The Anatomy of a Pain Flare-Up
I wake up on Monday morning knowing something isn’t right. You see, after living with chronic illness for most of my life, I’ve come to know my body very well. I’ve been feeling a flare-up of my arthritis coming on for weeks, and somehow, until now, it has stayed at bay. I know from experience that today will be my last day of significant productivity, so I head into work.
The first thing I do when I get to my desk is e-mail my doctor, who is located three hours away. It wasn’t until university that I found a doctor who took the symptoms of both my anxiety and arthritis seriously, so there is little that will stop me from seeing her. Lucky for me, we are able to keep in contact via Ontario’s video telemedicine service, so she is fully up to speed on how I’ve been feeling lately. I tell her a flare-up is coming on, and I’ll likely need documentation for my employer stating the need for at least the week off. I nearly cry when she e-mails me back, saying she knows how frustrated I must be, and suggests I pick up some good food on my way home from work. She reminds me that when there’s not much we can control, it’s helpful to focus on the things we can control, like keeping ourselves well-fed, which at least will help with not making things worse. She sends me a copy of the letter she has written to my employer, and lets me know she will fax it first thing on Tuesday morning.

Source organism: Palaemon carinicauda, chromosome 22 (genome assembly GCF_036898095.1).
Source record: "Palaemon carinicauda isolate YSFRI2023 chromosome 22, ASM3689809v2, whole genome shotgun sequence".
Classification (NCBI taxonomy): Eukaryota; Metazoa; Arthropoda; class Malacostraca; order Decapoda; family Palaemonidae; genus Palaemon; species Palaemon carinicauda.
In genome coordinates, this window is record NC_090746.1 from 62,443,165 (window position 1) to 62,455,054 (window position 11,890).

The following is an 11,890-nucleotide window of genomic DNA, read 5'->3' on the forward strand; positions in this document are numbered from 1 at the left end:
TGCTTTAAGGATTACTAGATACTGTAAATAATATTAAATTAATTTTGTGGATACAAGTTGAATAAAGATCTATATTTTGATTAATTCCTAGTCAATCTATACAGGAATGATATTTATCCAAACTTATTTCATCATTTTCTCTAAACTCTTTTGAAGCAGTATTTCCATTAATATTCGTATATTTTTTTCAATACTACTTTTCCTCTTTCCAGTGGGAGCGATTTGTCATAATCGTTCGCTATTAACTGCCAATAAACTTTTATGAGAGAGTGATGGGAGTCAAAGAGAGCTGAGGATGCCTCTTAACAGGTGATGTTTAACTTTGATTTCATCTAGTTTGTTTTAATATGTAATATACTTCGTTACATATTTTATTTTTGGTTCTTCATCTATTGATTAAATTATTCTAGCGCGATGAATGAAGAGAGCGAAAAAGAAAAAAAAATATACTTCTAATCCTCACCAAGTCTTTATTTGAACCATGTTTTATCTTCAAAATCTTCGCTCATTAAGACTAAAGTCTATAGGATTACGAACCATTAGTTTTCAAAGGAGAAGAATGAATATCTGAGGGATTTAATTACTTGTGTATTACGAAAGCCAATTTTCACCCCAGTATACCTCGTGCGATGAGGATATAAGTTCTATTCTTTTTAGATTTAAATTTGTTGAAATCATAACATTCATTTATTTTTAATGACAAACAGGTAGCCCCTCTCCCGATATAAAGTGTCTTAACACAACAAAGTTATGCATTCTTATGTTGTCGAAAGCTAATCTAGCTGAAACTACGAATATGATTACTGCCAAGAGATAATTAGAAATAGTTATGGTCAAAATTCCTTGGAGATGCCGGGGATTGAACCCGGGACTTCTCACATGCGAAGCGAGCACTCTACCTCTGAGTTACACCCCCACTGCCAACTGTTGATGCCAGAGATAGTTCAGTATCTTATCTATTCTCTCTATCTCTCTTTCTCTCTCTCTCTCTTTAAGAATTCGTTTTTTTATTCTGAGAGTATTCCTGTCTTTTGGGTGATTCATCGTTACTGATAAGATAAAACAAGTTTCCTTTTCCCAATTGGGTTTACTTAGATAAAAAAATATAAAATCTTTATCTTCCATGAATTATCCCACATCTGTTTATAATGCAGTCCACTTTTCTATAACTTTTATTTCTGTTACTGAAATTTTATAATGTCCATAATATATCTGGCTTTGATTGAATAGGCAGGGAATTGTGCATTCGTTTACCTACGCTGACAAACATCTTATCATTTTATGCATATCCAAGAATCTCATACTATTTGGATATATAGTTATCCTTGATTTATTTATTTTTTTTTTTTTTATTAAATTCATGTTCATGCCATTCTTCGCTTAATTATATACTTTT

Knowing I’ll be out of the office for at least the week, I catch up on e-mails, complete some tasks on my to-do list and e-mail my staff to let them know I’ll be out of the office. I go to the bank, and on my way home, I pick up some take-out. After quickly eating, I jump in the shower, as I don’t know when I’ll be able to again. I’m asleep by 10:30 p.m.
I’m up most of the night with pain. I take some painkillers, prop myself up with pillows in an attempt to alleviate some pain, and put something mindless on the TV. My bed becomes my whole world. I can’t lift my hands up to brush or wash my hair, or to change my shirt. I get up to go to the bathroom, and to bring food back into my bed. I order a lot of take-out. I watch the money drain from my bank account and my work e-mails pile up. I worry about what people at work think. I worry about my friends getting frustrated with me disappearing. I worry about money. I worry this flare-up will never end. I worry my chronic illness will cause me to lose my job. I mourn the loss of my young adulthood, the missed nights on the town, the hikes I couldn’t go on, the dates I don’t have the energy to keep. I feel isolated.
I am 26 years old. I am living with chronic, invisible illness. I will not let it define me. I will not let self-pity envelop me. Sometimes my limitations are suffocating and all-encompassing. But I must remember and repeat: this too shall pass, this too shall pass, this too shall pass. All I can do is take things one day at a time. But sometimes, it’s OK to acknowledge and accept the obvious.
This day sucks.
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